Compared to many other African nations, Togo has a short history. There is no evidence of ancient civilization here and the earliest known records only go back 10 centuries. Modern history has been short for Togo as well since it avoided early colonization by Europe and gained independence early on, with only a short period as a colony per se. It is perhaps this limited European cultural influence which has allowed Togo to remain steeped in traditional African culture, which can be seen in the voodoo beliefs which are still widely practiced today.
Between the 11th and 16th centuries, Togo was populated by various tribes, who migrated here from nearby areas. Little is known about the history of the country before this time. The Portuguese arrived in the region in the late 15th century, although they did not settle. Many European nations used Togo as part of their bases to gain slaves for onward transportation to the US and Caribbean, earning this area of West Africa the nickname the ‘Slave Coast’.
Slavery was abolished in the early 19th century; however, toward the end of that century Africa suffered another blow from the empire-building European nations. In a desperate bid to prove might and international power, European countries carved up any remaining regions of the continent that had not been colonized. In 1884, Germany declared a protectorate over Togo (calling it ‘Togoland’).
After WWI, in which battles of the war were fought in Togo, the country was divided into two zones, both controlled by the Allies: one British and the other French. By 1920, most of the territory was succeeded to the French, bar a small portion that was still controlled by the British, called ‘British Togoland’. British Togoland joined the newly independent nation of Ghana in 1956 and the French controlled area of Togo became an autonomous republic of France in 1959.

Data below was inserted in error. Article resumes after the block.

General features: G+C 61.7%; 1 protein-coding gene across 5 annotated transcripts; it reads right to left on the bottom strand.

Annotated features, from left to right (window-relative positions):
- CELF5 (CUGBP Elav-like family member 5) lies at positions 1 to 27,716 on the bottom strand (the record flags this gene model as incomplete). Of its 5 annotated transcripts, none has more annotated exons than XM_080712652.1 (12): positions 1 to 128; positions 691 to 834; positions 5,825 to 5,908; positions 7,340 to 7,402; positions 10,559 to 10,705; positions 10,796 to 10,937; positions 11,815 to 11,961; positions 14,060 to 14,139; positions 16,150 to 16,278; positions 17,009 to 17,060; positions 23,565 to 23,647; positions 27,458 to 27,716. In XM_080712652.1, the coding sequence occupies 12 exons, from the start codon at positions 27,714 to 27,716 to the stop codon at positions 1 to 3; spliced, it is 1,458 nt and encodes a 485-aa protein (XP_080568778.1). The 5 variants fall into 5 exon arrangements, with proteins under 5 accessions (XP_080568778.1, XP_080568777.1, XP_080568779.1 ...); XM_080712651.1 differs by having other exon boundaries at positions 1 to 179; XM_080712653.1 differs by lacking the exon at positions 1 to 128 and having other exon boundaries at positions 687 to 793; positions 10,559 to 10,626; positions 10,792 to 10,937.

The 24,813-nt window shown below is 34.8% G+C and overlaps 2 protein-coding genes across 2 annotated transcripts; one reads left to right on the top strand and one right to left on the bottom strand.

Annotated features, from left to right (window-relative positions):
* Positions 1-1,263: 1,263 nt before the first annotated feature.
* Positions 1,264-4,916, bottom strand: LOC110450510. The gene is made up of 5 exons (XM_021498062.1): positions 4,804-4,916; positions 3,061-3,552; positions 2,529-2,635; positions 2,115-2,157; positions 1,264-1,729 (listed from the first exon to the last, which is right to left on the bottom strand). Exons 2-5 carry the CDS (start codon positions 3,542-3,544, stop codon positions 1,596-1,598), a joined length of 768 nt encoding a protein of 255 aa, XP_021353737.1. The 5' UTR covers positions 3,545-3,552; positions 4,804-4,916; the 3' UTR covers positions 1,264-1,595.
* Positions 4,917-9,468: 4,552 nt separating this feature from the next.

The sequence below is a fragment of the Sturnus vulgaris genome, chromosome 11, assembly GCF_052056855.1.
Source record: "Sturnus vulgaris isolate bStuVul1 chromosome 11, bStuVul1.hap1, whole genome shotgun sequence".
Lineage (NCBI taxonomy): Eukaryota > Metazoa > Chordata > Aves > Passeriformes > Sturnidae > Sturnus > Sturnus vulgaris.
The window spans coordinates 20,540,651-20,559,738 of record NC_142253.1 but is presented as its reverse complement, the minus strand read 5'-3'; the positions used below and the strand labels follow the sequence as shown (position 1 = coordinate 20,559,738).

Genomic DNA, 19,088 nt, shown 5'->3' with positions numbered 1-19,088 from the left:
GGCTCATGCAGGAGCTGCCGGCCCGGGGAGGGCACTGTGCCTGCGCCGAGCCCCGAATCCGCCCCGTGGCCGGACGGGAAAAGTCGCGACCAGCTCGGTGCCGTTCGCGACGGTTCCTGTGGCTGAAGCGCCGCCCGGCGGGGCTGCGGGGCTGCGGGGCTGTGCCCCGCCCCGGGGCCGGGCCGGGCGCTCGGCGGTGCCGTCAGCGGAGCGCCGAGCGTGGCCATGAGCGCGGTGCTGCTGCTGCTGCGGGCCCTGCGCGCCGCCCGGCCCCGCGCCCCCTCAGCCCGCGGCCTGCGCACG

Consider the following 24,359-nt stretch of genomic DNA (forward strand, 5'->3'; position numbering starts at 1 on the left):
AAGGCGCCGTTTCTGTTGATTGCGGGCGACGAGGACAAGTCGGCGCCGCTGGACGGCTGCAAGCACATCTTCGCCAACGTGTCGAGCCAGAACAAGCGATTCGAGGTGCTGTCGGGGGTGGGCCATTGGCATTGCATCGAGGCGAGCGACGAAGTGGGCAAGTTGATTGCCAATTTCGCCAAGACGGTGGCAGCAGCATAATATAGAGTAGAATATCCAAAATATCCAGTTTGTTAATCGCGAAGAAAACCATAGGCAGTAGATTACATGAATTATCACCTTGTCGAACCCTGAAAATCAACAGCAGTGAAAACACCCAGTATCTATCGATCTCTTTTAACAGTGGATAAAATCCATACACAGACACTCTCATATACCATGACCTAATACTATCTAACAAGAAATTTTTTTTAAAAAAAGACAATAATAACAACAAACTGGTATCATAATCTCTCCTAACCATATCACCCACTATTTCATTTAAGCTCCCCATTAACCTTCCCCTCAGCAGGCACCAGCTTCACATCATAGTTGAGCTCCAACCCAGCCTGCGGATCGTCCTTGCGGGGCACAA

This was short lived since by 1960, the country had declared independence in what was a peaceful and smooth transition. However, the first president of the new country was assassinated three years after coming to power in a military coup led by Etienne Eyada Gnassingbe. After another coup in 1967, Eyada Gnassingbe assumed power as dictator, a role which he held onto for the next 38 years. After his sudden death in 2005, his son Faure Gnassingbe immediately took office.
This was met with widespread condemnation from the international community, who urged the country to hold democratic elections. He immediately stepped down and called elections, which saw him reelected. His leadership has had a stabilizing effect since the country experienced resounding economic and political difficulties in the early 1990s.
Although a relatively small country in comparison to its African neighbors, Togo has a rich culture which is reflected in its 37 tribal ethnic groups, which include the Ewe, the Mina, and the Kabre. Togo was a French colony, and the French influence remains since French is the official language, although several other languages are spoken. Native tribal influences are still strong in Togo since the majority of the population follows traditional animist beliefs.
Recent culture has seen Togo put onto the world stage by its national soccer team which reached the FIFA World Cup in 2006. Its star player, Emmanuel Adebayor, currently earns millions playing in the English Premier League and was voted African player of the year in 2008. The team reached the headlines when their bus was attacked by machine gun fire on its way to the 2010 Africa Cup of Nations in Angola, and event which resulted in fatalities.